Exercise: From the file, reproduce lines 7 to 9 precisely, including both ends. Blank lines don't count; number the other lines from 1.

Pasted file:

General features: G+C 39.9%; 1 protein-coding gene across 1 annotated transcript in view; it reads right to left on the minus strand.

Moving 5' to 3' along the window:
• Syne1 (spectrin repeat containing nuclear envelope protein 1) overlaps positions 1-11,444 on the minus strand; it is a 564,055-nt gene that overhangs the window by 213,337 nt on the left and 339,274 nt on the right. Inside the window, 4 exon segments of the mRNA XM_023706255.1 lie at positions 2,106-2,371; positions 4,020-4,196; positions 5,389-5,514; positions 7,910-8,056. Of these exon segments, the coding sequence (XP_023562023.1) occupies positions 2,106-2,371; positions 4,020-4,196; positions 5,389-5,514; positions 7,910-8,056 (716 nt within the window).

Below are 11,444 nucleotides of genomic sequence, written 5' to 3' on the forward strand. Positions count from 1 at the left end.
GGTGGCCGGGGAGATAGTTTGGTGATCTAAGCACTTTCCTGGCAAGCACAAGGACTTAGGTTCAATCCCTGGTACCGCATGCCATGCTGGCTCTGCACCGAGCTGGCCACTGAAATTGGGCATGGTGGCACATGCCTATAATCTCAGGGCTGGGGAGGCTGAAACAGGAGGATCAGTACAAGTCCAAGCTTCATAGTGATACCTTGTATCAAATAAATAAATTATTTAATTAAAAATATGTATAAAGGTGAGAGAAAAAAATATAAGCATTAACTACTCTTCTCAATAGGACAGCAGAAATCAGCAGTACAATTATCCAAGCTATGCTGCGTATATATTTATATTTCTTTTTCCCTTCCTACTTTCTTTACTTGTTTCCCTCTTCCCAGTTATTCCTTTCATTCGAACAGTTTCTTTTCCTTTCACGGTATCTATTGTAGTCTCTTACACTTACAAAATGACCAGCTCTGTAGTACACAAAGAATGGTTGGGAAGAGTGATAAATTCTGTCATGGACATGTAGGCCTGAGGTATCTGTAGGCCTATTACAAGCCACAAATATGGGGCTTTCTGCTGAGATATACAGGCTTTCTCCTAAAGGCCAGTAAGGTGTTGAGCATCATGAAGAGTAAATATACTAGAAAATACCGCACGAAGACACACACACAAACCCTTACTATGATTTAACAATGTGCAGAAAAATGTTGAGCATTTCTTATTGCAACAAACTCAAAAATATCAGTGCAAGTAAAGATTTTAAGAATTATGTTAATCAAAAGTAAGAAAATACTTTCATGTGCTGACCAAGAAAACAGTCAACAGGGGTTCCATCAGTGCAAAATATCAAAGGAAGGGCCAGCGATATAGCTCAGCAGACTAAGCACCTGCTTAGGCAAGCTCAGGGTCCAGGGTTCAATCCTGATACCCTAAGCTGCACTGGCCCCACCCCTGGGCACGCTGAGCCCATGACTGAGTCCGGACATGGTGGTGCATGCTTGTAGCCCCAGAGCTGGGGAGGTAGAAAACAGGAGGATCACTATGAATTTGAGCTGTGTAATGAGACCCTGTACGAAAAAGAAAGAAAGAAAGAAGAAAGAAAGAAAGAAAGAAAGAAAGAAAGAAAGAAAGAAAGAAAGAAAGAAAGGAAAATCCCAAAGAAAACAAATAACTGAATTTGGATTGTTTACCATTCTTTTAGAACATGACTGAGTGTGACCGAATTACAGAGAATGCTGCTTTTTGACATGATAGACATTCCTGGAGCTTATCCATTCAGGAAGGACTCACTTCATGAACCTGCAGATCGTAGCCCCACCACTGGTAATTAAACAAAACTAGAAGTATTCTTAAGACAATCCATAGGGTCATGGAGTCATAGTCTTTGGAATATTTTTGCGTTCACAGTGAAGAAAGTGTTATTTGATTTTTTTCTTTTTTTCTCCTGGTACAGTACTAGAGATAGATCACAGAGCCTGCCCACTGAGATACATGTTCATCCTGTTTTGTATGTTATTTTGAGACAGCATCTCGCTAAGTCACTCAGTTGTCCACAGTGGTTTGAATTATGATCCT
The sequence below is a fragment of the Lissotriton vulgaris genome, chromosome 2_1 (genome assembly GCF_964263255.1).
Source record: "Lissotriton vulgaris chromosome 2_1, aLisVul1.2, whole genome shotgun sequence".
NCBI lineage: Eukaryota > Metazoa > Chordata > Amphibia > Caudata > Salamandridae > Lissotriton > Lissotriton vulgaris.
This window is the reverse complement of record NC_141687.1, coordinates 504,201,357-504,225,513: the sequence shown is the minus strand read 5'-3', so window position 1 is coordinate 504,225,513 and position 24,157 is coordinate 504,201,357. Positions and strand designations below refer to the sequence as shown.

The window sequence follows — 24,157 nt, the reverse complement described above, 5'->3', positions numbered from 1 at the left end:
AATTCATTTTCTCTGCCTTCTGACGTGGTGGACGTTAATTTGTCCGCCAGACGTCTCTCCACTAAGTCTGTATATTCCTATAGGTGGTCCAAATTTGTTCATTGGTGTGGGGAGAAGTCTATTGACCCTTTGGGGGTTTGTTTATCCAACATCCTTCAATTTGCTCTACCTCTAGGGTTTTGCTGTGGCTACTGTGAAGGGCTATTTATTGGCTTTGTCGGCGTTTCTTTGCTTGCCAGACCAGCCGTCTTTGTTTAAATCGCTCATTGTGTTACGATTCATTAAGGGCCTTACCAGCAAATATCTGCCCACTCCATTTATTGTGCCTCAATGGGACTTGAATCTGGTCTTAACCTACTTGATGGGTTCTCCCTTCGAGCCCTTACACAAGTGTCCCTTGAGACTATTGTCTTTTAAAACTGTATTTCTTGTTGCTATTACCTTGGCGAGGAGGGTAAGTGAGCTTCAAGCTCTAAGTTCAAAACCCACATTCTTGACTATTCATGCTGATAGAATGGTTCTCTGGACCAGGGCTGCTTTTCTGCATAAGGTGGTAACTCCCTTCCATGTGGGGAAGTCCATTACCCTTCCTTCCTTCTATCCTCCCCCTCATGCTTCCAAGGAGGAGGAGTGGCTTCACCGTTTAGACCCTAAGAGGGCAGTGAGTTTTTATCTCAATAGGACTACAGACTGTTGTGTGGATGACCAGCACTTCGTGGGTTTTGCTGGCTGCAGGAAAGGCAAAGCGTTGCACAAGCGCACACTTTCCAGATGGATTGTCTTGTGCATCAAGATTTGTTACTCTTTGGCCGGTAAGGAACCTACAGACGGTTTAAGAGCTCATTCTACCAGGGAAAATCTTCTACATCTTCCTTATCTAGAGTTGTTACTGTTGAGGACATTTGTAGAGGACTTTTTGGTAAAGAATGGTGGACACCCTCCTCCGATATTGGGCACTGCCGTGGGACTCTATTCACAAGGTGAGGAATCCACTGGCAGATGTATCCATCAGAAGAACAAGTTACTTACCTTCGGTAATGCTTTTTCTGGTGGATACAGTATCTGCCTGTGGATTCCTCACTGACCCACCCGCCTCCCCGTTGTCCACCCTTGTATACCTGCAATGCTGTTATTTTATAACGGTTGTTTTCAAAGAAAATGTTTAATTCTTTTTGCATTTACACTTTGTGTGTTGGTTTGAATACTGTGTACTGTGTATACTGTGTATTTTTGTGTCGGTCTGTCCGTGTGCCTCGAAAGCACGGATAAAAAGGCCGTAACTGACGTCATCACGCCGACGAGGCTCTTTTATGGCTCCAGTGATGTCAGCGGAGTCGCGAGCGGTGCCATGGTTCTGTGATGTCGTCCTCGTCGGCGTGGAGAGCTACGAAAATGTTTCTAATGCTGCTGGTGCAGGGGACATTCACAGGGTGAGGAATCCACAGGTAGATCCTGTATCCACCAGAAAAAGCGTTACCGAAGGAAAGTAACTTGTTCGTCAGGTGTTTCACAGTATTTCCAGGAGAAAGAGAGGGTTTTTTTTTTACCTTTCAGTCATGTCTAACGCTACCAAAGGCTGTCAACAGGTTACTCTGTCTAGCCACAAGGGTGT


Source record: "Lissotriton vulgaris chromosome 2_1, aLisVul1.2, whole genome shotgun sequence".
NCBI lineage: Eukaryota > Metazoa > Chordata > Amphibia > Caudata > Salamandridae > Lissotriton > Lissotriton vulgaris.
This window is the reverse complement of record NC_141687.1, coordinates 504,201,357-504,225,513: the sequence shown is the minus strand read 5'-3', so window position 1 is coordinate 504,225,513 and position 24,157 is coordinate 504,201,357. Positions and strand designations below refer to the sequence as shown.